Moon adds that the FDA recommends salmon “as one of the top choices for minimizing exposure to mercury from fish that provide brain-healthy omega-3’s, vitamin B12, selenium, iron, zinc, iodine, choline, and lean protein too.” She also highlights Alaskan salmon as a sustainable option, especially in the summer. The American Heart Association recommends including two to three servings of fatty fish in your diet per week.

“The simple act of eating walnuts has the power to reduce oxidative stress, inflammation and other risk factors for Alzheimer’s disease,” says Moon. Walnuts are the best source of nuts for the omega-3 alpha-linolenic acid (ALA), which protects the brain by repairing the blood-brain barrier — something that’s critical for keeping the brain healthy.

Just a quarter cup serving of walnuts provides 2.5 grams of omega-3 fatty acids — exceeding the daily recommended amount — and is loaded with antioxidants, magnesium and B vitamins, all vital for brain health. “I toss them into smoothies, love them in salads with strawberries and arugula and can always count on them for a simple snack too,” notes Moon.

“Eggs are one of the best and more easily accessible food sources of choline,” says Amanda Sauceda, a dietitian and creator of the Mindful Gut approach. Choline is an essential nutrient that plays a role in the production of acetylcholine, a neurotransmitter that supports memory and brain health, especially in early brain development.

In the Offspring Cohort of the Framingham Heart Study, researchers found that in adults without dementia, consuming less than 215 to 219 milligrams of choline a day was associated with an increased risk of Alzheimer’s disease and incident dementia, while those with higher intakes were linked to better cognitive and memory performance.

One large egg has 147 milligrams of choline. “Don’t skip eating the yolk because that is where most of the choline is,” advises Sauceda. According to the American Heart Association, one to two eggs a day can be part of a healthy diet.

Two large prospective studies deemed leafy greens as one of the best vegetables for brain health, and found that having one to two servings of leafy greens a day slowed older adults’ brain aging by 11 years compared to those who rarely or never ate leafy greens. Many of the nutrients found in leafy greens, including folate, beta-carotene, the carotenoid lutein and vitamin K (phylloquinone) have neuroprotective effects.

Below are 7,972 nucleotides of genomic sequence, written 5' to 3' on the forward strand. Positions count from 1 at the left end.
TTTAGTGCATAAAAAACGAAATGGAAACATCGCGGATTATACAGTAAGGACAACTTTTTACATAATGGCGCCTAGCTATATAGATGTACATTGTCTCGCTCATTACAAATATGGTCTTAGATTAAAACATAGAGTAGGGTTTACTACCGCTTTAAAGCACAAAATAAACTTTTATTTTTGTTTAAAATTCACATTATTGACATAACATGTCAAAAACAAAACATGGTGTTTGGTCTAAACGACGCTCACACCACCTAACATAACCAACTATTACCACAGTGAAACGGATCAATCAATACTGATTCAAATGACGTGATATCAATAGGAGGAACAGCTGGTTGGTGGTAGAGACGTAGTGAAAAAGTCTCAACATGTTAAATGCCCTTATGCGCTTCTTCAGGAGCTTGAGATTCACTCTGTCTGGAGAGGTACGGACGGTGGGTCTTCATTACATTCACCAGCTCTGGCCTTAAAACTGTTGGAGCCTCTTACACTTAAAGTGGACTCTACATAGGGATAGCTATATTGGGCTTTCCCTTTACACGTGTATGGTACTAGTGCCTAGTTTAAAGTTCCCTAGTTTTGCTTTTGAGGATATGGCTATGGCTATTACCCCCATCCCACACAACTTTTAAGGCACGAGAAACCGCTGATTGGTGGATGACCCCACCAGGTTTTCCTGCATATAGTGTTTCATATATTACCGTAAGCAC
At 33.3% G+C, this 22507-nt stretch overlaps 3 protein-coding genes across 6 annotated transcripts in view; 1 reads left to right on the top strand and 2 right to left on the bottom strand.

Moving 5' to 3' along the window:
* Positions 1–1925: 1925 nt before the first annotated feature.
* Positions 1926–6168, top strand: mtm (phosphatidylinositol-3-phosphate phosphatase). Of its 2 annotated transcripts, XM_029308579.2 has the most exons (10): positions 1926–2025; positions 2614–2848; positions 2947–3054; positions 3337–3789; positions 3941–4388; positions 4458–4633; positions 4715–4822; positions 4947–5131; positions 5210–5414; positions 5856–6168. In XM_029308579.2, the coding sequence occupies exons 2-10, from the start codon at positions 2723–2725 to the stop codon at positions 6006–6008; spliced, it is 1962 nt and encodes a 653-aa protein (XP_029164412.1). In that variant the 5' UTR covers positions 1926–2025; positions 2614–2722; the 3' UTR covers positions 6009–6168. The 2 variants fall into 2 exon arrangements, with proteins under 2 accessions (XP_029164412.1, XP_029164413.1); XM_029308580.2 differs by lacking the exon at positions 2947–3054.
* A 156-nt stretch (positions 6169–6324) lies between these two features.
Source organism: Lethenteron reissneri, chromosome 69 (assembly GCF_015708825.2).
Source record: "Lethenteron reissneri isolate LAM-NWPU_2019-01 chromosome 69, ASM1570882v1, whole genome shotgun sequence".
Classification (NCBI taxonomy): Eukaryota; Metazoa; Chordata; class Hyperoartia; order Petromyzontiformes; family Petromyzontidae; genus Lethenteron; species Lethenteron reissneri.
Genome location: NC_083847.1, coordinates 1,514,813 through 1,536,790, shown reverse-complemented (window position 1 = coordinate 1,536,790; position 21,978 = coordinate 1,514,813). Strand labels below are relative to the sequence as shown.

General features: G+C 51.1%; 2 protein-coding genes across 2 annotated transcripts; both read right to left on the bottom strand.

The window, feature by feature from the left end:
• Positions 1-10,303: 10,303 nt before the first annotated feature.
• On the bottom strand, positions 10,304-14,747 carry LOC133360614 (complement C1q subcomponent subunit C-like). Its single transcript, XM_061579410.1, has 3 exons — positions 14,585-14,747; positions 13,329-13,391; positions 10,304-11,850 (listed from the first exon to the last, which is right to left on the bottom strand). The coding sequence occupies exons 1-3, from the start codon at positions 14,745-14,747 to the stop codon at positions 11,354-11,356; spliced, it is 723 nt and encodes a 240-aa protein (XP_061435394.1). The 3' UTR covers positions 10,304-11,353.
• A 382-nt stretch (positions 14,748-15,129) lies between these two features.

Keep in mind a serving of leafy greens is 2 cups raw or 1 cup when cooked. “Baby arugula is one of my favorites because it’s easy to toss into salads and cooked dishes, adds an exciting peppery flavor and is often found prewashed, which means there’s no reason not to grab a handful and add it to your next meal,” says Moon.

Eating higher amounts of whole grains, which includes barley, is linked with a lower risk of all-cause dementia and Alzheimer’s, per the Framingham Offspring Cohort study. Another study found that African Americans, comprising about 60% of the 3,326 study participants, who ate more than three servings of whole grains per day experienced slower global cognitive decline and improved episodic memory (the ability to form and recall memories of specific past events) — a key predictor of Alzheimer’s risk — compared to those who ate less than one serving a day.

Moon suggests adding barley to your diet for its pleasantly chewy texture and exceptional microbiome-boosting fiber, whether it’s whole or pearled. “That’s because fiber, which is generally in a grain’s outer bran layer, is actually found throughout the barley grain,” she explains. Try substituting rice with barley, adding it to your soups or tossing it into salads for extra carbohydrates, fiber and texture.

“A cup of green tea is an easy drink to sip on for better brain health,” says Sauceda. It’s packed with antioxidant polyphenols, including EGCG, which are neuroprotective, inhibit proteins linked to Alzehimer’s, and support a healthy gut-brain connection by promoting good gut bacteria. Green tea is also rich in the amino acids theanine and arginine, which research suggests can have stress-reducing effects and slow down the aging of the brain when consumed daily.

Consider drinking 1 to 3 cups of green tea a day to reap the benefits. While Moon recommends a matcha latte made with soy milk or a toasted brown rice green tea for flavor, she emphasizes that any green tea will offer brain health benefits.

Maxine Yeung is a dietitian and board-certified health and wellness coach.